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The Best Way to Cut Your Taxes in 2013

Dan Caplinger
January 24, 2013

With a relatively favorable resolution to the portion of the fiscal cliff dealing with scheduled tax increases, the vast majority of taxpayers will see little or no change in their overall income tax liability. But no one wants to pay any more tax than you absolutely have to.

One smart way to cut your overall tax bill is to take maximum advantage of tax-favored accounts like IRAs and 401(k)s. But it's not enough just to have those accounts in your investing arsenal; you also have to use them to their full capacity. Simply by paying attention to how you allocate assets among various types of accounts, you'll go a long way toward getting your tax bill as low as it will go.

The pros and cons of IRAs
Most investors understand that IRAs and 401(k) accounts offer great tax breaks. Traditional IRAs give you an up-front deduction when you contribute money initially, and then any income that investments within the IRA generate is tax-deferred as long as that money stays inside your retirement account.

But traditional IRAs and 401(k)s don't let you off the IRS hook forever. Once you start taking withdrawals from your account, you'll have to include those withdrawals as income and pay taxes on it. Worse still, those withdrawals are all taxed at your maximum ordinary income rate -- regardless of where that income came from.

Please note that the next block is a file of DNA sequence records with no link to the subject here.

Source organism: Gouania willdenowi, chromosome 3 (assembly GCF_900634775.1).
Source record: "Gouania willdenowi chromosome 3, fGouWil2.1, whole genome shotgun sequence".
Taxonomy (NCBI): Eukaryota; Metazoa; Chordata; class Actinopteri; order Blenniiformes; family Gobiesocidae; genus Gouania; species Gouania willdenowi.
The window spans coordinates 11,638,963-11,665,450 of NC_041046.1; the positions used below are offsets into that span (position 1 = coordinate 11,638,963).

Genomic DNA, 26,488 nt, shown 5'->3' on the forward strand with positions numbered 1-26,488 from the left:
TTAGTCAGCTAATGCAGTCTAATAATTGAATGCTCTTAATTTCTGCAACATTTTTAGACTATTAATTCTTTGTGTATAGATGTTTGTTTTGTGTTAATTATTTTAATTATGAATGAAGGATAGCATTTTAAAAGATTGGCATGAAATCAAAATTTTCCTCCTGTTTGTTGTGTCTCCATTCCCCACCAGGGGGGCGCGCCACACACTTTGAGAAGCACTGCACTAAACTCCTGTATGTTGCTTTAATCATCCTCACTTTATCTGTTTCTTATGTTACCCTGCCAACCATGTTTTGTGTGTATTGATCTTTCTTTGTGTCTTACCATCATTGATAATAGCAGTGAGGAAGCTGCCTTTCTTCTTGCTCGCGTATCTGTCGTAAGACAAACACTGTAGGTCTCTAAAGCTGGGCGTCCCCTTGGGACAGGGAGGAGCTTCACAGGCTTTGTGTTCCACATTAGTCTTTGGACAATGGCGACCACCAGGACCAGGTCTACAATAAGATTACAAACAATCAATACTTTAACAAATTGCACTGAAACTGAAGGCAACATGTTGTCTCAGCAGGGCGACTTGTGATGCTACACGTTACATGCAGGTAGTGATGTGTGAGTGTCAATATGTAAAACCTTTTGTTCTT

Where to put your investments
Therefore, in order to make the best use of the IRA tax rules, you have to make sure you put the right investments in your IRA. If you follow a standard asset allocation strategy that includes several different types of investments, then you can minimize your current and future tax bill by following these simple guidelines.

1. If it generates ordinary income, put it in an IRA.
With new tax rates running as high as 43.4%, any investment whose income doesn't qualify for special treatment as dividends or capital gains has the highest priority to be in an IRA. That includes not only obvious items like taxable bonds and bank CDs but also less obvious investments that you may not realize get taxed at ordinary income rates.

For instance, dividend investors love the income that mortgage REITs Annaly Capital (NYSE: NLY) and American Capital Agency (NASDAQ: AGNC) produce, but what many don't realize is that those payouts generally don't qualify for the lower dividend-tax rates. With yields of 12% to 16%, you could pay between 5% and 7% of the value of your shares each year in taxes alone. But by putting them in an IRA, you can save that amount, and then hopefully qualify for a lower rate when you take the money out after you retire.

2. Keep low-income buy-and-hold stocks in taxable accounts.
On the other hand, if you have an investment that doesn't generate any taxable income at all, it can often bring you better results in a taxable account. For instance, Netflix (NASDAQ: NFLX) d